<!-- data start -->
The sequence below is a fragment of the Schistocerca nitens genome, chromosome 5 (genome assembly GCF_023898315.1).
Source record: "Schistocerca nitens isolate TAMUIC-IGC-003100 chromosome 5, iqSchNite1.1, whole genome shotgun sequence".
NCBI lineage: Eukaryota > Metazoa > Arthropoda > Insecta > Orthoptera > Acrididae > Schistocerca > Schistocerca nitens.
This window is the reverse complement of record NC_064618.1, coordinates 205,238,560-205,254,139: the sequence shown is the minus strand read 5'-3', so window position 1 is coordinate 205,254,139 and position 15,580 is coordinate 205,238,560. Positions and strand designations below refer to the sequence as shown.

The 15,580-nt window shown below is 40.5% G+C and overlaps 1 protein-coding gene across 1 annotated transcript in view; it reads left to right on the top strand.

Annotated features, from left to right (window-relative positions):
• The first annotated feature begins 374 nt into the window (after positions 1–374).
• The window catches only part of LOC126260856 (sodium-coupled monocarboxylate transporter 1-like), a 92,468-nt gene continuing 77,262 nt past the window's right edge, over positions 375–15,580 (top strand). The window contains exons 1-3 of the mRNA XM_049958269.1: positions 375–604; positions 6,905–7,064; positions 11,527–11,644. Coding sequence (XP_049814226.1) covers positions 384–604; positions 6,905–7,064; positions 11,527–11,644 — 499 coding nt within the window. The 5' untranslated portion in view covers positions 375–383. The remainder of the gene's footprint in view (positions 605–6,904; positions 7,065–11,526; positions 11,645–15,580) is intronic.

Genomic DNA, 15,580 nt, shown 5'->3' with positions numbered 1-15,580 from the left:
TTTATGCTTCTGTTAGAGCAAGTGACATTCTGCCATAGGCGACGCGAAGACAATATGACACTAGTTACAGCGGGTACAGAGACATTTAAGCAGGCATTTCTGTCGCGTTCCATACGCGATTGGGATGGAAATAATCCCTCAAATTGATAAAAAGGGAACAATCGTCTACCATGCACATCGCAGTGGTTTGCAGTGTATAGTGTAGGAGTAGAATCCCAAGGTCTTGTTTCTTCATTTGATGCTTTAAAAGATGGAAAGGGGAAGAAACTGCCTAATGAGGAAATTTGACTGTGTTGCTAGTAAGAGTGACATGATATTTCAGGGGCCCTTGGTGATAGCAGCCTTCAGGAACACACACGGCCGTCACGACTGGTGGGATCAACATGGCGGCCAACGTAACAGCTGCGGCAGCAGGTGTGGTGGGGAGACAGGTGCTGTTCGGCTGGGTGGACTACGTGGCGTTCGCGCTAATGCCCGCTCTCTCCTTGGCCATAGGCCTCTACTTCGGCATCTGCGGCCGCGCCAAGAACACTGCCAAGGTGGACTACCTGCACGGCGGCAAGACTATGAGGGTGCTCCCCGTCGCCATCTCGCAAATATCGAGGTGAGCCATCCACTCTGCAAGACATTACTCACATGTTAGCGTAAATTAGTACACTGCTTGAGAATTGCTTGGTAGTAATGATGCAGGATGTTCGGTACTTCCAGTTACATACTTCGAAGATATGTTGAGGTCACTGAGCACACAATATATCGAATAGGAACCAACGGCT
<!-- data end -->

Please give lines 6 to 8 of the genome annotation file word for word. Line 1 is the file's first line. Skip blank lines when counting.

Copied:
Annotated features, from left to right (window-relative positions):
• The first annotated feature begins 374 nt into the window (after positions 1–374).
• The window catches only part of LOC126260856 (sodium-coupled monocarboxylate transporter 1-like), a 92,468-nt gene continuing 77,262 nt past the window's right edge, over positions 375–15,580 (top strand). The window contains exons 1-3 of the mRNA XM_049958269.1: positions 375–604; positions 6,905–7,064; positions 11,527–11,644. Coding sequence (XP_049814226.1) covers positions 384–604; positions 6,905–7,064; positions 11,527–11,644 — 499 coding nt within the window. The 5' untranslated portion in view covers positions 375–383. The remainder of the gene's footprint in view (positions 605–6,904; positions 7,065–11,526; positions 11,645–15,580) is intronic.